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Wood, wonderful wood

Jeppe Nielsen hopes his upcycled pieces will inspire others to rethink waste

Jeppe Nielsen hopes his upcycled pieces will inspire others to rethink waste

Q. Tell us about your path into art

I’ve always been creative, and drew a lot as a kid. As a teenager I got interested in graffiti, and spent almost every weekend making big murals with my friends, but as I grew older I started painting on canvases. However, I had a lot of trouble finding my own style and I actually took a break from making art. At that time, I was living in a small apartment with my girlfriend, so there wasn’t really much space to work. When we bought a house five years ago, I stumbled across an article in a magazine, where they had a guide on making your own Christmas ornaments with a scroll saw. Since we’d moved to a bigger living space, I followed the magazine’s advice and made festive decorations, instead of buying a lot of cheap items that would be tossed away in the New Year. After that, I started making all kind of things with my scroll saw, and had a small business making name signs cut out of wood. Finally, I got the idea to cut out pieces and make them into pictures.

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About Be Kind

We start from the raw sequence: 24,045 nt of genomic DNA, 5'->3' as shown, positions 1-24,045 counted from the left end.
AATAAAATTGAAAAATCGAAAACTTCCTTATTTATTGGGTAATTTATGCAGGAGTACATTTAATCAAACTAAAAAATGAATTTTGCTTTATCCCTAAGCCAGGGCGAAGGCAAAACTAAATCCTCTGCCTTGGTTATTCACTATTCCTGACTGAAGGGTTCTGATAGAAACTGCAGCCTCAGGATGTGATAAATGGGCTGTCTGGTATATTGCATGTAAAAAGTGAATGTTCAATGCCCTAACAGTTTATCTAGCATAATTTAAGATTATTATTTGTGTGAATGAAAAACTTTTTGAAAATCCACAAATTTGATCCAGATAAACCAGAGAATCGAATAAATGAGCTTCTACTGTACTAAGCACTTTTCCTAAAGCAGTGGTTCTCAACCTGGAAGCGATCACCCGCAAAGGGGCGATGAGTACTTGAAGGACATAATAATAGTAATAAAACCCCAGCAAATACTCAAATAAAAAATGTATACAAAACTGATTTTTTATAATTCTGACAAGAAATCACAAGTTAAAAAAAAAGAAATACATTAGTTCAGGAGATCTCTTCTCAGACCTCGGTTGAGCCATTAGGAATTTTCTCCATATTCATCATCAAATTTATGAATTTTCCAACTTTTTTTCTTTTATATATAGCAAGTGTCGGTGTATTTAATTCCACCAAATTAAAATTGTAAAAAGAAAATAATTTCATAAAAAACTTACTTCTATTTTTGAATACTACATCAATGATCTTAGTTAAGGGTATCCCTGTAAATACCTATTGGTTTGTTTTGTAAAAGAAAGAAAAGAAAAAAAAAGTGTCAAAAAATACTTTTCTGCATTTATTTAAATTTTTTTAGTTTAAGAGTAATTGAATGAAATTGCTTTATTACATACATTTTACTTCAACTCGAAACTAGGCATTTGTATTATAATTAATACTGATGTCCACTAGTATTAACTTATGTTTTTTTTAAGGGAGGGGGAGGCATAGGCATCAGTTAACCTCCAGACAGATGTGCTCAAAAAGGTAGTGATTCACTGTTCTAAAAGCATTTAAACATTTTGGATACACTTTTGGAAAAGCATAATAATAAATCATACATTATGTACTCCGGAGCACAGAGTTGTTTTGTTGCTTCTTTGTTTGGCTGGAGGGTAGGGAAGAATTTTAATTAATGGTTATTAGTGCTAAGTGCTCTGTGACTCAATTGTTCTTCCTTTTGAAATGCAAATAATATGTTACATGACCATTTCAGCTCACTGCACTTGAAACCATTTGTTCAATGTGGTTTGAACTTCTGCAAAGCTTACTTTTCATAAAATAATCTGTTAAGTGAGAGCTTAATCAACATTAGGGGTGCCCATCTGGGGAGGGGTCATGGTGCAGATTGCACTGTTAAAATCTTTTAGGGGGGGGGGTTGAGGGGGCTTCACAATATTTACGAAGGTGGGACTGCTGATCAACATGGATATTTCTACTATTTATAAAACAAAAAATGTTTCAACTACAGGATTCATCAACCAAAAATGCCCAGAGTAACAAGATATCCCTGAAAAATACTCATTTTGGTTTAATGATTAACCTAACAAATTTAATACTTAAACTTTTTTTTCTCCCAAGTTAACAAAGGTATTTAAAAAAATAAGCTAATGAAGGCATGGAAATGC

Hello, If you’d asked me earlier this year what images the Amazon rainforest conjured up in my mind, it would be densely packed, lush green trees, brightly coloured macaws and chatty toucans living alongside speedy squirrel monkeys and majestic jaguars. Perhaps naively, I assumed that the world’s largest rainforest was a constant – a protected part of our natural landscape, somewhere we can all close our eyes and see images of, like the Alps or the river Nile. But, over the last few months, this idyllic picture of the Amazon has been destroyed, replaced with haunting and horrifying images of blazing fires and ominous plumes of smoke. Often described as the lungs of the planet, the Amazon now looks like it’s starting to choke. The anthropogenic impact we have had on some of the most vital natural resources on the planet is really starting to show. The notion of constants is changing, too – our glaciers are melting, our rainforests are being destroyed, our rivers are polluted and our coastlines eroded – the landscape of our planet as we know it looks set to continue to transform and degrade. As bleak a future as I’m describing, it’s not all doom and gloom and there are many things we can do to help. We want the future generations to close their eyes and picture the toucans, not the burning embers of what was once the greatest rainforest on Earth. We need to act, and we need to do it now. Have a great month, Phillipa Editor